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As we celebrate the July 4th weekend and the excitement of patriotism, our country’s Constitution, and the meaning of freedom that one has in these United States, this story falls in line as one of a man who helped to protect our freedom in WWII. It is also interesting to note that there were four brothers (Robert, Elliott, Jimmy and J. P.) in this family in World War II at the same time. The fifth brother, Billy, was too young and served later in the Korean Conflict.
Bobby Timmerman dropped into the Advertiser office a few weeks ago to share a story that is worth publishing. It is about a son who, going through his father’s memorabilia many years after his death, pulls together this story for our readers.
The story starts in 1983, when Bobby Timmerman (a graduate of Strom Thurmond High School in the 60s was sitting having coffee at Edgefield’s Main Street Traxler Restaurant that was the setting for early morning coffee for many men. It was not unusual to have the local Congressman joining in for coffee – he kept a home at the time in Edgefield. Bobby stated: “I had just finished going through my daddy’s belongings (father, deceased 1968) and found an ID bracelet. I told Butler Derrick, our Congressman, the story that went with the bracelet. My father served his time in the Navy in WWII in the Pacific, and one morning when there was an explosion. Something, like shrapnel, hit him in the chest, from the explosion. My dad picked up the ‘something’ which was an ID bracelet and kept it.”
As he talked with Derrick, they came up with the idea that maybe the owner of that bracelet could be found. Thus a series of letters followed (printed here) to eventually open the way for a return of the ID bracelet to its original owner.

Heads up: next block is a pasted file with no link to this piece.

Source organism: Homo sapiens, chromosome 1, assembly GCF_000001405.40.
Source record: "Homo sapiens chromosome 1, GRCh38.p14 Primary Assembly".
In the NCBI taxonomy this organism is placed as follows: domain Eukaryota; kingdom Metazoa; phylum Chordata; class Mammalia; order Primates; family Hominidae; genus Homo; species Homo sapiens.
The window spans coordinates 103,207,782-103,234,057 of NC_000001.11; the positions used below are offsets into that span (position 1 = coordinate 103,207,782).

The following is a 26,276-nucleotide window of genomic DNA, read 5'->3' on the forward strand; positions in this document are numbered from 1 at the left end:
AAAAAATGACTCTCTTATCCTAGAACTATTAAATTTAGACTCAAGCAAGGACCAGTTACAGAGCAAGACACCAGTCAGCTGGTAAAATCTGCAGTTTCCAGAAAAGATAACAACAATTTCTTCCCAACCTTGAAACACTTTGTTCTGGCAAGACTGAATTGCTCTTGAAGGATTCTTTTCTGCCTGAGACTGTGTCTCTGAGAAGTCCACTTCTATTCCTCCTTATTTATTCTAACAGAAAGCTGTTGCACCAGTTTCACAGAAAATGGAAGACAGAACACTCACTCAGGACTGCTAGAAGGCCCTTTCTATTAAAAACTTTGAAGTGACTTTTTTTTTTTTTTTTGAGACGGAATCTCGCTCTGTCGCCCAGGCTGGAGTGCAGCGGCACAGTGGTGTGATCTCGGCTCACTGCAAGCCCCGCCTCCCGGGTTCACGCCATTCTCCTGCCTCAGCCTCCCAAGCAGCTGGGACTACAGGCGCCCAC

On October 25, 1983, Derrick writes from his Washington office:
“Attached is the response I received from the Department of the Navy pursuant to your request. Hopefully they have located the correct person and you will receive a direct response from him (Signed by Butler Derrick).”
The letter from the Department of the Navy said to the Congressman: “Thank you for the inquiry (his office had been able to find the name of the owner of the bracelet, which Bobby could not do on his own.) you recently addressed to the Office of Legislative Affairs concerning Chief Petty Officer Thomas S. Keisler, United States Navy, Retired . . . as such his address is on file; however the Privacy Act . . . precludes disclosure of his information to you without his specific written consent . . . “
The letter was forwarded to Keisler to see if he would reply. And he did, to the Congressman who then writes to Bobby: “The enclosed letter from Thomas S. Keisler arrived yesterday. He seems thrilled at the chance to obtain his lost identification tag. (Nov. 29, 1983).”
In a handwritten (and note, the letters above were hand TYPED on typewriters) letter to Butler’s office letting him know he got his letter, Mr. Keisler writes: “The name and serial number is correct. I lost my ID tag somewhere between Tarawa and Iwo Jima. I only can remember it was that time span. I would greatly appreciate your notifying Mr. Timmerman that I am still alive and that I had lost my ID tag.. . . signed Thomas S. Keisler USN, Ret. . .. . Jacksonville, Fl.”
Then a final letter from “Mr. and Mrs. R. G. Timmerman, Jr., of Augusta, Georgia, on December 2, 1983”: “I am more than happy to return this bracelet to you after around forty years since it has been lost. It is a miracle how things can travel so far and be located by just a number . . . When my father came home from the war this bracelet was with his articles. Years after the war he and I were going through his war memories and he told me that during an explosion the bracelet hit him in the chest so hard that it took his breath. That is the reason he kept it all these year, not thinking of trying to find the rightful owner as I have done. Times of war are very hard and frightful to go through as you have and my father, among many others. Mr. Keisler by listening to your voice I could tell that you are a good American and Gentleman. It has been a pleasure to do this for you and I hope that you enjoy this as a late Christmas present from a concerned person.. . .” signed Robert G. Timmerman, Jr.